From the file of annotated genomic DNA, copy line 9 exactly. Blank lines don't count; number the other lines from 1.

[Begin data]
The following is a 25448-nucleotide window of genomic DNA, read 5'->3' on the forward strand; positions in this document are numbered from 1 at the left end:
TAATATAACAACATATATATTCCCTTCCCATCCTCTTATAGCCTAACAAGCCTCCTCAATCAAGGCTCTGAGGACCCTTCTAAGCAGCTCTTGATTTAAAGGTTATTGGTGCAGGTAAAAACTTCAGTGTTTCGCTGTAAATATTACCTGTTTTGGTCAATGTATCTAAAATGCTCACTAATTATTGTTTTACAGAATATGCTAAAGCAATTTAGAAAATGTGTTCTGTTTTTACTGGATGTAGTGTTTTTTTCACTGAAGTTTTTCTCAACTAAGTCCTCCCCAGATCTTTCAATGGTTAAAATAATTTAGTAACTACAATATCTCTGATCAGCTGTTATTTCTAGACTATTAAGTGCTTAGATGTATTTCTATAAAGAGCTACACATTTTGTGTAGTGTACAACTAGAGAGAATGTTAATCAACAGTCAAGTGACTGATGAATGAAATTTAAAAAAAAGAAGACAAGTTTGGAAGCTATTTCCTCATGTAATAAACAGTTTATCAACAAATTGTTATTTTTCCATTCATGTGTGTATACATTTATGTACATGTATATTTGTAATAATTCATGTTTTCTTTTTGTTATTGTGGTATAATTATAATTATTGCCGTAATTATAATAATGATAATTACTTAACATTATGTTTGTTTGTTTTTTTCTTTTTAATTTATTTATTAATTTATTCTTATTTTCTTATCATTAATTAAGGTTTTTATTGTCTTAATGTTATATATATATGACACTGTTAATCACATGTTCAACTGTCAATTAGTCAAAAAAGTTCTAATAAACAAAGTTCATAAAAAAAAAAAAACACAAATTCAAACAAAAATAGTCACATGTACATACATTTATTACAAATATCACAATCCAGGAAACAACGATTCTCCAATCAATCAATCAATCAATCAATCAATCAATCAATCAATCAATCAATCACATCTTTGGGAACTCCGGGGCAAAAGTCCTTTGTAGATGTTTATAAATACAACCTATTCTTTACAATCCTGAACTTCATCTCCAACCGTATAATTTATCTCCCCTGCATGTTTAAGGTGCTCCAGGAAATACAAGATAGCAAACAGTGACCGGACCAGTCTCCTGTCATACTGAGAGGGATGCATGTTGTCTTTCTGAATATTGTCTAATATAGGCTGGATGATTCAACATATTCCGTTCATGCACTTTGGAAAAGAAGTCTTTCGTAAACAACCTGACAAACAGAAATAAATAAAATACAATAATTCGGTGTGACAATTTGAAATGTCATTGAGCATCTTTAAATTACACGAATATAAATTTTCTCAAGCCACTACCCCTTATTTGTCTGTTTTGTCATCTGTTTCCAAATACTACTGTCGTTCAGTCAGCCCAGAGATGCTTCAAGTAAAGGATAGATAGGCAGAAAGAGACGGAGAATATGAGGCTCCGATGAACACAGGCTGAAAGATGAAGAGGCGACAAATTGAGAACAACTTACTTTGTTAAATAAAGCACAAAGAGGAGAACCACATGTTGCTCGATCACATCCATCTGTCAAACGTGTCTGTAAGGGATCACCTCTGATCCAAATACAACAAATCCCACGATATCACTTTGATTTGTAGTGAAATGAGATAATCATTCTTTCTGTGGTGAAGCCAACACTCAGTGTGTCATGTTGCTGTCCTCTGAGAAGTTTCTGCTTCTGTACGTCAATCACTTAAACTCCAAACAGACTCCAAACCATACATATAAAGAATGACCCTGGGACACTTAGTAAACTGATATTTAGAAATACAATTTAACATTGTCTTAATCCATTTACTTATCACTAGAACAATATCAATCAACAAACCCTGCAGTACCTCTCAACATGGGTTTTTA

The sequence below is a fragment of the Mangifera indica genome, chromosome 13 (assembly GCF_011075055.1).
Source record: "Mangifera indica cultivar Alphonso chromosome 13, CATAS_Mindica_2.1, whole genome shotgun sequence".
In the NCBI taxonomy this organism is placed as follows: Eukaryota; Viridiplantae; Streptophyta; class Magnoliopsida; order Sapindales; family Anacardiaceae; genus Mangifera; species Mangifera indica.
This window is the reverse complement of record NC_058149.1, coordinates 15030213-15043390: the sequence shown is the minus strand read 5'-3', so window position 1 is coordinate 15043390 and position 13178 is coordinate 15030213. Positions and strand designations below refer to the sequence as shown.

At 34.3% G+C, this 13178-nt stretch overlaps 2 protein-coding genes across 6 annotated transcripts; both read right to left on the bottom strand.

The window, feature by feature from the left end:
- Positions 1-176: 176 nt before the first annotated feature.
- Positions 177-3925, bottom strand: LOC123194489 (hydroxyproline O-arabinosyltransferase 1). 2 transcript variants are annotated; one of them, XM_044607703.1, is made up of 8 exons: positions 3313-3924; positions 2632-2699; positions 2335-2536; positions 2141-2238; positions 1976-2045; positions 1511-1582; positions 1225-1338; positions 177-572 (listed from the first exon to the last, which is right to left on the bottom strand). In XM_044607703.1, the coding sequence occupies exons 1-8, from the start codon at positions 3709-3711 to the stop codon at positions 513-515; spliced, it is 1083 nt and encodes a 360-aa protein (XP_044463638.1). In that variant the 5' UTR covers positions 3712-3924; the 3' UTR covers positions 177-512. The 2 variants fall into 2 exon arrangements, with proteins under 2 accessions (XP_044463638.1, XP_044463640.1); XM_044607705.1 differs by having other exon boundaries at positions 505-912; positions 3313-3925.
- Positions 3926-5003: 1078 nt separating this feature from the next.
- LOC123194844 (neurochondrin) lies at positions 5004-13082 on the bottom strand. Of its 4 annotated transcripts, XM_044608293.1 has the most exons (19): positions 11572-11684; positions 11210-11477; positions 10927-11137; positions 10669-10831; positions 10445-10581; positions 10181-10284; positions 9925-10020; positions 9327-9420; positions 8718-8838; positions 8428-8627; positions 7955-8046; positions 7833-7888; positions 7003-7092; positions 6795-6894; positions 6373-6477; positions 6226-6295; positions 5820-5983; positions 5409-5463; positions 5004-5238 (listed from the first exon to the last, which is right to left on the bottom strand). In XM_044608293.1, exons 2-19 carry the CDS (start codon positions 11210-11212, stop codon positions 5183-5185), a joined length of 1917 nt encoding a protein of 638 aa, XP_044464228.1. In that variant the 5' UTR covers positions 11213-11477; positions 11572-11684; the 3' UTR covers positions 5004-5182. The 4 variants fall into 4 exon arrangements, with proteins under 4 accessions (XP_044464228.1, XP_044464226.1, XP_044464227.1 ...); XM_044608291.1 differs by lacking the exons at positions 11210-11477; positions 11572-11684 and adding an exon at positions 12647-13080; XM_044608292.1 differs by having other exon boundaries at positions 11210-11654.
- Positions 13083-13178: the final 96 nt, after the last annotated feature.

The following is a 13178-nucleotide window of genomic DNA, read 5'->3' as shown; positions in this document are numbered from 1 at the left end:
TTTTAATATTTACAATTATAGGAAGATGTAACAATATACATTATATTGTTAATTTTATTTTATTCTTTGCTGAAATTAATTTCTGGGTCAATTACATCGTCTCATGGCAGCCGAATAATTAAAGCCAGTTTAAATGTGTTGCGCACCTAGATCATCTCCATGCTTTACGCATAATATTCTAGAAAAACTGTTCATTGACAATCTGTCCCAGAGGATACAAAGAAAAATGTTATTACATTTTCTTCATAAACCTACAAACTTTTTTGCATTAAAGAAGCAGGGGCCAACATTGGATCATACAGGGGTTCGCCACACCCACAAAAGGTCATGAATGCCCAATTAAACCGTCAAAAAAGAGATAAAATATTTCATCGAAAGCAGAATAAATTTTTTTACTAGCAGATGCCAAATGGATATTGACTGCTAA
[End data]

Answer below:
- Positions 1-176: 176 nt before the first annotated feature.